"This decision set me on a collision course of screw-ups, let downs, mistakes, self-doubt, more mistakes, self-discovery, listening, learning, clarity, motivation, action, joy, and happiness."
Hi there. I’m Daniel DaRocha, the “Dan” behind DanThinks.com. In 2015, my life radically changed as I set out for the first time as the owner of a business, specifically, Erika Record Baking Equipment. I had taken advantage of an immense opportunity and was able to go from employee to owner. But that’s the punchline; getting to the position of being able to own a business was an evolution of thought and action for me as a person and a businessperson. DanThinks.com is a vehicle to share the things that I found most helpful along the way.
A bit of my background:
I am a first generation American. My parents came to the US from Brazil in the early 1980s. My father was an electrician in Brazil, but when he arrived in the US, his trade credentials held no merit. He did what he needed to do to provide for his family; working as a shop hand during the days and pumping gas in the evenings (New Jersey not pumping their own gas since ‘49!). With a little time, he went back to technical school, learned how to weld and became a proficient tradesman.
My mother was tasked, as many moms, with taking charge of the home and family duties, but a second income was still necessary. Although she never finished high school, that had no bearing on her entrepreneurial spirit. When she arrived in the US, she started working on a jewelry assembly line. But working a factory shift job didn’t allow her the flexibility required to raise three kids, and it also didn’t pay enough to cover aftercare and the extra needed funds for the household. As a result, she started, on her own, cleaning homes and offices in between all of our family needs.
I was raised to be a good worker bee. Even with my mother running her own small business, it was still an extension of manual labor. My parents wanted my life to be better than theirs. They didn’t want me to endure, as they had, in the trenches of blue collar-dom. In their pursuit of the American Dream and to keep me away from what they perceived to be not ideal, they pushed me to perform well school in order to find myself a nice office job.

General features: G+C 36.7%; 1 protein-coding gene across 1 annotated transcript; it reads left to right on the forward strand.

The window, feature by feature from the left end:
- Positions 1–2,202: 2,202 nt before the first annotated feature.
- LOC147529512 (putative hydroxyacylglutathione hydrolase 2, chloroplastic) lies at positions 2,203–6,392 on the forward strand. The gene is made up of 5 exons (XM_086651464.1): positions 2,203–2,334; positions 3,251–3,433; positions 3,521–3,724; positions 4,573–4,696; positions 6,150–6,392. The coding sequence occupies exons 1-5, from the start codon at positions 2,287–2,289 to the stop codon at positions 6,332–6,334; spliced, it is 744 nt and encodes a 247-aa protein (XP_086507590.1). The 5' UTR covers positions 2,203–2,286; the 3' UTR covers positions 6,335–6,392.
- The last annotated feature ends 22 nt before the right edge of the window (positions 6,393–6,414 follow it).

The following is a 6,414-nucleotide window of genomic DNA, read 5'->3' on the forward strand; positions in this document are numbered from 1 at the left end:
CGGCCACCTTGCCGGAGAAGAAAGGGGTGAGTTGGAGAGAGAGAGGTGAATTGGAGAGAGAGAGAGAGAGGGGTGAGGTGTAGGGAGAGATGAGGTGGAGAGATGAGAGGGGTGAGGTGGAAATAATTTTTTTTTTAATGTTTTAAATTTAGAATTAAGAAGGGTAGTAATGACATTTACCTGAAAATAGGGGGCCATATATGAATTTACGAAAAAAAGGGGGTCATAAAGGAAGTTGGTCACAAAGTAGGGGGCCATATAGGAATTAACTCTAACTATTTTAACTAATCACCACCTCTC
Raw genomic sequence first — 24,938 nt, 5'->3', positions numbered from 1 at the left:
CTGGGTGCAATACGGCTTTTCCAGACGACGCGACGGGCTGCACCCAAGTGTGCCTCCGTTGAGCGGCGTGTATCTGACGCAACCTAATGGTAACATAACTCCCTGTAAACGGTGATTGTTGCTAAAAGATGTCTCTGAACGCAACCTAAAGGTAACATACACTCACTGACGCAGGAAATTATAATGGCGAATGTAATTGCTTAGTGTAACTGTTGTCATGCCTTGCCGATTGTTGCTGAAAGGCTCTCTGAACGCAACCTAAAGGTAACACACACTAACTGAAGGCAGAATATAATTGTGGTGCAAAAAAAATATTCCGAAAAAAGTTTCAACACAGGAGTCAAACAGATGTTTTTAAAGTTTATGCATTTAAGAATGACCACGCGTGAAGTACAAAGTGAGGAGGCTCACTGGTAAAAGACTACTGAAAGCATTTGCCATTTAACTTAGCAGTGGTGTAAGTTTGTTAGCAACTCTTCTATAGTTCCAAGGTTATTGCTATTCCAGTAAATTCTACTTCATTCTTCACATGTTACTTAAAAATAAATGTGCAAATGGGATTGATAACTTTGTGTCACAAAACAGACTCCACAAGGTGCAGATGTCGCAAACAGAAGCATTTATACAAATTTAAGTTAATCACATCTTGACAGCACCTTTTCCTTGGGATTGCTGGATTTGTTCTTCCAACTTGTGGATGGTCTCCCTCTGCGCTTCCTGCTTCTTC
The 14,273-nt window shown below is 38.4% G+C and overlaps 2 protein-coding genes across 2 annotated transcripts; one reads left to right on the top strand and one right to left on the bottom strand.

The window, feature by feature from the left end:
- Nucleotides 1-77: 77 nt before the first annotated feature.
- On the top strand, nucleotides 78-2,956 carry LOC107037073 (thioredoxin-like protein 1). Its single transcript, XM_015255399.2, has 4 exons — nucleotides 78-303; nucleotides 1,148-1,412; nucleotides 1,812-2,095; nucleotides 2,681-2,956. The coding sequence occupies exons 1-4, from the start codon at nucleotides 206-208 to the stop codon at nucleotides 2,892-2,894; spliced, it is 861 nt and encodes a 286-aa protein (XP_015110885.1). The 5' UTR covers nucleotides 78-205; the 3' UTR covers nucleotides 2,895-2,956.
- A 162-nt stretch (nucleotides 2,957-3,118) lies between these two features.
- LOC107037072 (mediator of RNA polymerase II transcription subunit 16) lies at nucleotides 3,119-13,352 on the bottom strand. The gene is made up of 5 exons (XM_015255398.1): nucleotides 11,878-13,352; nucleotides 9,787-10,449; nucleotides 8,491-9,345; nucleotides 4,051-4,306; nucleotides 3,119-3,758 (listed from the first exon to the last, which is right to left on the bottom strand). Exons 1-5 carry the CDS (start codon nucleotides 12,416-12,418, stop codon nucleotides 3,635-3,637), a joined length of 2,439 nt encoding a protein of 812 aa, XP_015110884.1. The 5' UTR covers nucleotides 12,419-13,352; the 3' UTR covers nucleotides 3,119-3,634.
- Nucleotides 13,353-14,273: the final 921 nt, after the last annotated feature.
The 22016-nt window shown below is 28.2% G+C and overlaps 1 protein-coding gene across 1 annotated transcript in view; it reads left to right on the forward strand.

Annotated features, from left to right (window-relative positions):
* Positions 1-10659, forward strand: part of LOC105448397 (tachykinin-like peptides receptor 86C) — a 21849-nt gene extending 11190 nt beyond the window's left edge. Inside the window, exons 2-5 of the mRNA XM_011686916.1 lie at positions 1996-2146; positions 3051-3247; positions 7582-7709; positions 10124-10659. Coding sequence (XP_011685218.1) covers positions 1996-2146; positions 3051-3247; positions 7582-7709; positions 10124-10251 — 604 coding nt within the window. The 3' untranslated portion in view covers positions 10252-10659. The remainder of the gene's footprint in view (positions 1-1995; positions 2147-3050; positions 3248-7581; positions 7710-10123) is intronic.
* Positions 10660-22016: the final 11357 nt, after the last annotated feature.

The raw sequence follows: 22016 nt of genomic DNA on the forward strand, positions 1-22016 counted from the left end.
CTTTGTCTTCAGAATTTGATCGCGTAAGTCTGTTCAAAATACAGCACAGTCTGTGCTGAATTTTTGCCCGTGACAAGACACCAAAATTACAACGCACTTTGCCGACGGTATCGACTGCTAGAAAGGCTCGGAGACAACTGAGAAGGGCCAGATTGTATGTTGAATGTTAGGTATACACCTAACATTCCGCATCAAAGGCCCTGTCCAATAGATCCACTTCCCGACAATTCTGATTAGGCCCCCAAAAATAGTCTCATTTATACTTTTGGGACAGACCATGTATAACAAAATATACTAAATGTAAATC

Fast forward two decades, I’m a college grad, with an accounting degree, humming away as a public accountant. My wife was pregnant and also working full time. From a career standpoint, I was completely unprepared to be anything more than a good, hard working employee. The toil of public accounting had worn me down and as a young husband and father I was looking for a change, a jump to the other side of the fence. I put the feelers out with some friends asking if they had any clients that were looking for a controller or assistant controller. A partner from the first firm I worked at out of college said he had a small business in desperate need of a controller, but the hire would need to be someone capable of assisting with sales, operations, human resources, on top of all the accounting and finances. I wasn’t sure I was ready for it. In all actuality, I wasn’t ready for it. I took the job anyway, probably for the money, it was a pay bump after all.
This decision set me on a collision course of screw-ups, let downs, mistakes, self-doubt, more mistakes, self-discovery, listening, learning, clarity, motivation, action, joy, and happiness. Kind of in that order, but also in a loop, over and over again. Somewhere in that loop (which continues today), I found a way to buy the business from my now former boss, changing the course of my life. It has certainly not been easier than public accounting, but it has been a hell of a lot more rewarding.
Back to the blog:
This blog is a manifestation of my experiences, a recollection of my real world education, the books, inspirations, tips and strategies that have helped me, and the lessons I continue to learn. My hopes are that maybe you can gain comfort, knowledge or guidance from my continued struggles and successes, but in the end, it is simply, what Dan Thinks.